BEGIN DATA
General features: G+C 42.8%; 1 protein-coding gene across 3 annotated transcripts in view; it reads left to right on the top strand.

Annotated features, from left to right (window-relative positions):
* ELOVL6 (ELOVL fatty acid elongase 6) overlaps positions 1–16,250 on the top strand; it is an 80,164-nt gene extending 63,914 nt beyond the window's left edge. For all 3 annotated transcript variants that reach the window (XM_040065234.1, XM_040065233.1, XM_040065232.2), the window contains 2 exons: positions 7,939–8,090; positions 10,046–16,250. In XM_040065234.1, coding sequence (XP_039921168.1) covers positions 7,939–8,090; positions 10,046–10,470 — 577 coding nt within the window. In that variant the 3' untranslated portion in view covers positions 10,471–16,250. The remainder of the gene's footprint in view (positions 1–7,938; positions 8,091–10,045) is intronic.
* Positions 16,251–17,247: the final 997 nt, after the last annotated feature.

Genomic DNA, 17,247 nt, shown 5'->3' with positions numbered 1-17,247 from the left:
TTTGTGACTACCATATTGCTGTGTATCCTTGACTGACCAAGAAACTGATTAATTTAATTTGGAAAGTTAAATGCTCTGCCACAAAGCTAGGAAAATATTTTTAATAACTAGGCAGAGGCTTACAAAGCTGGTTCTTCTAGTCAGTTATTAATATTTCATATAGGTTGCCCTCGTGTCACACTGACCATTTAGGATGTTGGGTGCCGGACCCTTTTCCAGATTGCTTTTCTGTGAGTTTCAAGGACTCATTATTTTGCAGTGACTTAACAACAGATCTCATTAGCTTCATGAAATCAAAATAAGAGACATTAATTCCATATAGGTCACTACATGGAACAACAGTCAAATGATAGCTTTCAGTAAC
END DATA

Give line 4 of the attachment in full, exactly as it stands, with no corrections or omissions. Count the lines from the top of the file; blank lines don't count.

* Positions 16,251–17,247: the final 997 nt, after the last annotated feature.